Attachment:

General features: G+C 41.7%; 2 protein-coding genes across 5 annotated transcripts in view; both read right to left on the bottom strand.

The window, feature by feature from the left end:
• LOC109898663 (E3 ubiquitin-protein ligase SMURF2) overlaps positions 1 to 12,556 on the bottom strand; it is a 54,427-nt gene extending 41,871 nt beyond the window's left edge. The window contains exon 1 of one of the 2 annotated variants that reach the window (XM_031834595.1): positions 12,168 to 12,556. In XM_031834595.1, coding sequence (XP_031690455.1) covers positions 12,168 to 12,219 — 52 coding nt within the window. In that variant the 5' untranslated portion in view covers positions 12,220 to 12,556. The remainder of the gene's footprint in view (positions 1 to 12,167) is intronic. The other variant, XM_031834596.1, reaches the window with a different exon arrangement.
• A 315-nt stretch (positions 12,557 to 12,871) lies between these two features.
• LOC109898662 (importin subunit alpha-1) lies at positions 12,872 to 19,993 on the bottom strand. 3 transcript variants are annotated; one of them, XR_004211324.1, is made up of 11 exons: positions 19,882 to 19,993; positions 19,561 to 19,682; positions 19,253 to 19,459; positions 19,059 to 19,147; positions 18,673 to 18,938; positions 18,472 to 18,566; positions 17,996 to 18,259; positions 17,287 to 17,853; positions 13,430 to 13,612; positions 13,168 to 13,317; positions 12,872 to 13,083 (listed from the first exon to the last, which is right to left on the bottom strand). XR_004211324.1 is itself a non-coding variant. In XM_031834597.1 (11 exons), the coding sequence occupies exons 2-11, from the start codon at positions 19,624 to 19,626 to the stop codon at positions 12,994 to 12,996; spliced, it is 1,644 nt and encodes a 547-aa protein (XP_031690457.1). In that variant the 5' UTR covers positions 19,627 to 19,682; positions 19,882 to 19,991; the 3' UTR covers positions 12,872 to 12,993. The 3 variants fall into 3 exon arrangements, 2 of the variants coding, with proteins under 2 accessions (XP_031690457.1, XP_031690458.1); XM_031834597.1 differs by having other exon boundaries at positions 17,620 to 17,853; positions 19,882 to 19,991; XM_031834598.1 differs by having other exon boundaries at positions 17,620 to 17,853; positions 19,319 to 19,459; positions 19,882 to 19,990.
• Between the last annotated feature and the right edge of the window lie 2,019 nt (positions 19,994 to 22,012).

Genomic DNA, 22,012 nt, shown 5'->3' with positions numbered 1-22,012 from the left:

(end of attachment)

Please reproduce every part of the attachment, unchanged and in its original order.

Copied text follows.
General features: G+C 41.7%; 2 protein-coding genes across 5 annotated transcripts in view; both read right to left on the bottom strand.

The window, feature by feature from the left end:
• LOC109898663 (E3 ubiquitin-protein ligase SMURF2) overlaps positions 1 to 12,556 on the bottom strand; it is a 54,427-nt gene extending 41,871 nt beyond the window's left edge. The window contains exon 1 of one of the 2 annotated variants that reach the window (XM_031834595.1): positions 12,168 to 12,556. In XM_031834595.1, coding sequence (XP_031690455.1) covers positions 12,168 to 12,219 — 52 coding nt within the window. In that variant the 5' untranslated portion in view covers positions 12,220 to 12,556. The remainder of the gene's footprint in view (positions 1 to 12,167) is intronic. The other variant, XM_031834596.1, reaches the window with a different exon arrangement.
• A 315-nt stretch (positions 12,557 to 12,871) lies between these two features.
• LOC109898662 (importin subunit alpha-1) lies at positions 12,872 to 19,993 on the bottom strand. 3 transcript variants are annotated; one of them, XR_004211324.1, is made up of 11 exons: positions 19,882 to 19,993; positions 19,561 to 19,682; positions 19,253 to 19,459; positions 19,059 to 19,147; positions 18,673 to 18,938; positions 18,472 to 18,566; positions 17,996 to 18,259; positions 17,287 to 17,853; positions 13,430 to 13,612; positions 13,168 to 13,317; positions 12,872 to 13,083 (listed from the first exon to the last, which is right to left on the bottom strand). XR_004211324.1 is itself a non-coding variant. In XM_031834597.1 (11 exons), the coding sequence occupies exons 2-11, from the start codon at positions 19,624 to 19,626 to the stop codon at positions 12,994 to 12,996; spliced, it is 1,644 nt and encodes a 547-aa protein (XP_031690457.1). In that variant the 5' UTR covers positions 19,627 to 19,682; positions 19,882 to 19,991; the 3' UTR covers positions 12,872 to 12,993. The 3 variants fall into 3 exon arrangements, 2 of the variants coding, with proteins under 2 accessions (XP_031690457.1, XP_031690458.1); XM_031834597.1 differs by having other exon boundaries at positions 17,620 to 17,853; positions 19,882 to 19,991; XM_031834598.1 differs by having other exon boundaries at positions 17,620 to 17,853; positions 19,319 to 19,459; positions 19,882 to 19,990.
• Between the last annotated feature and the right edge of the window lie 2,019 nt (positions 19,994 to 22,012).

Genomic DNA, 22,012 nt, shown 5'->3' with positions numbered 1-22,012 from the left: